New children’s series Sesame Street’s Big Bird Looks at the World to debut on Ha Ha Channel this month
(Shanghai, CHINA, December 15, 2010) — It’s been 27 years since Big Bird first visited China and now he’s back with two new Muppet friends—Elmo and Lily! The trio of feathered and furry characters joined Sesame Workshop, the nonprofit educational organization behind Sesame Street, Shanghai Toonmax Media Co. Ltd., a wholly-owned subsidiary of Shanghai Media Group, and MSD, a global leader in developing innovative health solutions, to celebrate the launch of Sesame Street’s Big Bird Looks at the World. The new daily TV series will debut on Ha Ha Channel on Dec 22 at 5:30pm.
Sesame Street’s Big Bird Looks at the World, targeting 3-7 years old, introduces viewers to three bestfriends. Viewers will already know Big Bird and Elmo from the interactive educational program “Magic Map Show,” which ran twice daily at the Expo 2010. Big Bird, 6-years-old and over 8 feet tall, often gets excited over new things. He’s sometimes disappointed when things don’t work out or when he makes mistakes, but he always tries again. Elmo is an enthusiastic, friendly, and cheerful monster who always wants to be part of everything that goes on. Sometimes Elmo doesn’t know how to do things, but that never stops him from trying! Lily is a 4-year-old girl tiger who loves martial arts. She’s just learning to read which she thinks is a lot of fun—almost as fun as singing and dancing.
The series fosters children’s natural curiosity about nature and science and encourages hands-on exploration as a great way to learn. Each episode is triggered by a question that the Muppet characters have when they notice something about the world around them (e.g., “Where does the sun go at night?” “What are seashells?”). Within each episode, two live-action films provide in-depth information and real-world visuals. One of these live action films features a hands-on activity that relates to the question raised. A second live action film presents additional information and insight on the topic at hand. These segments are designed to extend the science knowledge and to bring it to life.
In the hands-on activities, viewers see other children immersed in active involvement, sensory engagement, and self-initiated explorations. These activities allow children to describe, compare, sort, investigate, collaborate with others, and draw conclusions, all the while building their sense of confidence as young scientists and naturalists. In addition, some of the activities viewers’ see trigger a second question that stems from the Muppet characters’ initial question, modeling the ways in which one discovery can, in turn, open up an opportunity for continued learning.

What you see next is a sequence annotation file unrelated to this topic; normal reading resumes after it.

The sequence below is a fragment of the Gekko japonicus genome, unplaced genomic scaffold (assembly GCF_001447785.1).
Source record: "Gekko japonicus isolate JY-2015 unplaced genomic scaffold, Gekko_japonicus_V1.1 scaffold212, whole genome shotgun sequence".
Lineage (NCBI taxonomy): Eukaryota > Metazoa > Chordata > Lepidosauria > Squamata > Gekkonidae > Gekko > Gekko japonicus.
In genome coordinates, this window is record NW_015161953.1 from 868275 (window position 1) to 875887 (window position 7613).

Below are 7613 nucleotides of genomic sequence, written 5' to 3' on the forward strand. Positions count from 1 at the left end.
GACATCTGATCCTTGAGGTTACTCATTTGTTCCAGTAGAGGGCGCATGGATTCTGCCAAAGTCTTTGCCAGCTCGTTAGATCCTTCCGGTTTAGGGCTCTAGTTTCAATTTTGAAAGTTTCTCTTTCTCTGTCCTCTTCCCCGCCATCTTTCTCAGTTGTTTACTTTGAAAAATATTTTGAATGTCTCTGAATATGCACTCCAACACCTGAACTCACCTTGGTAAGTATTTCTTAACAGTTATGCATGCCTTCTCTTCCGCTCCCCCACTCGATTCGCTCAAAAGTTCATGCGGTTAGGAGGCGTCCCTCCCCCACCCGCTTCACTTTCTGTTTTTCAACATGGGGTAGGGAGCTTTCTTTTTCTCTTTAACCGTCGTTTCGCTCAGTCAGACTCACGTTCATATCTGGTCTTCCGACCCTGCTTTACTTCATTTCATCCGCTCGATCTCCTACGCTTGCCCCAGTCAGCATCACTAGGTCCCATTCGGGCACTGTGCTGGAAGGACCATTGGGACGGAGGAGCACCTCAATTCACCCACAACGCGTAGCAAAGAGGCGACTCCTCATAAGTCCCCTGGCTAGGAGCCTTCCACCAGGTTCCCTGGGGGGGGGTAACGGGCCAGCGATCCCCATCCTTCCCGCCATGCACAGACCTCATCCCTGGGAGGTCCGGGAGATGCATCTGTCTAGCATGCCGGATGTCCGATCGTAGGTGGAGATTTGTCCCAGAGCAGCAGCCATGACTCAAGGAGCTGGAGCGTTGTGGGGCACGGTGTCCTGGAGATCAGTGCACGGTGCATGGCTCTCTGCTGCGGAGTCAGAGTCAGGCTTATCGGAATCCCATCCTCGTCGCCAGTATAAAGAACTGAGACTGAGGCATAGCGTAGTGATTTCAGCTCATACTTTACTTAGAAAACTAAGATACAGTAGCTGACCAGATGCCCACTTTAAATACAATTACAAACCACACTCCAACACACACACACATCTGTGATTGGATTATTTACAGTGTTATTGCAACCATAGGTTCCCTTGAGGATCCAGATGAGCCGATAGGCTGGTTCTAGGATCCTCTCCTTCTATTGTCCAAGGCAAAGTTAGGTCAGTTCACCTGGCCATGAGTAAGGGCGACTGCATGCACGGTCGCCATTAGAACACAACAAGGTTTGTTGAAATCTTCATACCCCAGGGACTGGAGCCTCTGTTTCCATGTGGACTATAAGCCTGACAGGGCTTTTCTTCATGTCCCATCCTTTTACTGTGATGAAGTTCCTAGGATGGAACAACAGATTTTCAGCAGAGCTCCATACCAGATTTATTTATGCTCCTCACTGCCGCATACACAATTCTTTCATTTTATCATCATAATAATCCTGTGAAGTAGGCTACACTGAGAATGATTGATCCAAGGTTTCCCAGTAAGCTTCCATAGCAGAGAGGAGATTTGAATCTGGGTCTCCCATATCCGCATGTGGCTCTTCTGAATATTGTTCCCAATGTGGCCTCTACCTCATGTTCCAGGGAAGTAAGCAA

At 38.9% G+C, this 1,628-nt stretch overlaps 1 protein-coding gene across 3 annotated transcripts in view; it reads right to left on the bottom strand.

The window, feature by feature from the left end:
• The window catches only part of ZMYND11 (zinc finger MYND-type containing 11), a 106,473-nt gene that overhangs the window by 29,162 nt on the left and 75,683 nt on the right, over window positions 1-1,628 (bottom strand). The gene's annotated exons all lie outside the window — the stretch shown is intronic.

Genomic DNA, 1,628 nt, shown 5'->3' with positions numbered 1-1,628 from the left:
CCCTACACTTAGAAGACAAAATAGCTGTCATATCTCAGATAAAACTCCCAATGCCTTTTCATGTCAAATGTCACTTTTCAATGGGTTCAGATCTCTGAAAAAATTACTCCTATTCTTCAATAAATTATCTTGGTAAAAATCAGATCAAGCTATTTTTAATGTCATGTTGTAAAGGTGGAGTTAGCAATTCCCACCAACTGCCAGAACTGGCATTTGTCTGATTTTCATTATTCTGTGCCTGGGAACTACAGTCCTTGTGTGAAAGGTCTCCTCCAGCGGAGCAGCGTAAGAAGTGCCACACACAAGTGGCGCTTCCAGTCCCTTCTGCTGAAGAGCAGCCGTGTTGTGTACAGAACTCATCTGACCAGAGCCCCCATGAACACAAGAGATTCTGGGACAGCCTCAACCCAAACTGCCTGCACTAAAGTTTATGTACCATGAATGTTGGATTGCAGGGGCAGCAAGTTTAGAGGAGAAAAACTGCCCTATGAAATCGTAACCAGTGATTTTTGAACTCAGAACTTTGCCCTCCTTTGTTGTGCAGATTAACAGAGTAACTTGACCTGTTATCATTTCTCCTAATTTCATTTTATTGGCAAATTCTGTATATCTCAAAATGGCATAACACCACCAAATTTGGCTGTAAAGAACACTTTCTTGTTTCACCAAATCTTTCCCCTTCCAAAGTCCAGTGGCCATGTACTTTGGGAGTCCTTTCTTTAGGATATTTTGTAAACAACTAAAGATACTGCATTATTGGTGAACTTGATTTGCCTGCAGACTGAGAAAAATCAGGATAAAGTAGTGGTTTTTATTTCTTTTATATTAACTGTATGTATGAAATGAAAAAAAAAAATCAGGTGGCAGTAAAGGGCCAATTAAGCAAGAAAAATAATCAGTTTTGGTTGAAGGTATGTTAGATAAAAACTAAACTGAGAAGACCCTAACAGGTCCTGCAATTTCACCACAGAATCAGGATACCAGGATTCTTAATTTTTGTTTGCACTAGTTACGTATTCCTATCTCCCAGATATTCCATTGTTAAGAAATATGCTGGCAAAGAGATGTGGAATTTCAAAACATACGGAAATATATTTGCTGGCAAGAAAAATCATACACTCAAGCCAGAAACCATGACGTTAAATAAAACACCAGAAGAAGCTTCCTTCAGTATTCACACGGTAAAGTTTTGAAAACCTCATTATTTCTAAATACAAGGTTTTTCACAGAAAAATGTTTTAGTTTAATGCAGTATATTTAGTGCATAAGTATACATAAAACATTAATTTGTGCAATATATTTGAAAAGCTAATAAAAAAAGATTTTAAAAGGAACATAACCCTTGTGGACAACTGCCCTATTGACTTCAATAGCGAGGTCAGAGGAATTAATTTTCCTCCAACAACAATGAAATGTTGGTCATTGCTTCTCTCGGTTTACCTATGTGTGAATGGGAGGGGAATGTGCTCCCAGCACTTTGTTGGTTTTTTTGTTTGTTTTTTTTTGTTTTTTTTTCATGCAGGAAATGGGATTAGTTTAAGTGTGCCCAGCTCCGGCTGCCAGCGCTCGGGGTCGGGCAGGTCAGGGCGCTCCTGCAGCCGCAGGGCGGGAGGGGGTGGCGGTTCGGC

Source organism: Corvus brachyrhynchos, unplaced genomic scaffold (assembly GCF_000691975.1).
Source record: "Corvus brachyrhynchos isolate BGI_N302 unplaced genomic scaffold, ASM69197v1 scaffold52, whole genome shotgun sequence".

Sesame Street’s Big Bird Looks at the World, 52 eleven-minute episodes in Chinese Mandarin, is made possible through the generous support of MSD.
“Sesame Workshop has had a proud history of serving the needs of children globally since 1969 and in China since 1983 when Big Bird first visited,” said Gary E. Knell, President and CEO of Sesame Workshop. “Toonmax, being committed to building a premier educational preschool brand, and MSD, investing in Chinese children’s growth and well-being, are exceptional partners. Sesame Street’s Big Bird Looks at the World serves as a positive example of what can be accomplished with successful people-to-people exchanges. While our cultures may be diverse, we’ve both gained incredible insight and friendship through sharing ideas and experiences for Sesame Street.”
“Through the continued efforts of those in the industry, the children’s media landscape in China has made big strides in the last few years,” said Ye Chao, Deputy General Manager of Shanghai Toonmax Media Co. Ltd. “With a core focus on children’s programming and animated content, Toonmax is actively engaged in the edutainment field. Ten years later, we are partnering with Sesame Workshop again. This time to bring Sesame Street’s Big Bird Looks at the World to a specially dedicated children’s TV channel. This really speaks to the mission of Toonmax, which is ‘all for children.’ We hope the series will provide a new experience to millions of children.”
Michel Vounatsos, Senior Vice President of Merck and President of MSD China said, “MSD is committed to working with Chinese authorities and partners to improve people’s health and quality of life. Merck Foundation has been working with Sesame Workshop for many years worldwide. I believe with this new series launching on the Ha Ha Channel of Toonmax of Shanghai Media Group, we will continue to bring premier preschool education to Chinese families and help benefit the growth and well-being of Chinese children.”
In 1998, Sesame Workshop and STV partnered to produce 130 episodes of Zhima Jie, the Chinese version ofSesame Street. It debuted to great acclaim.
Ogilvy Public Relations Worldwide, Shanghai
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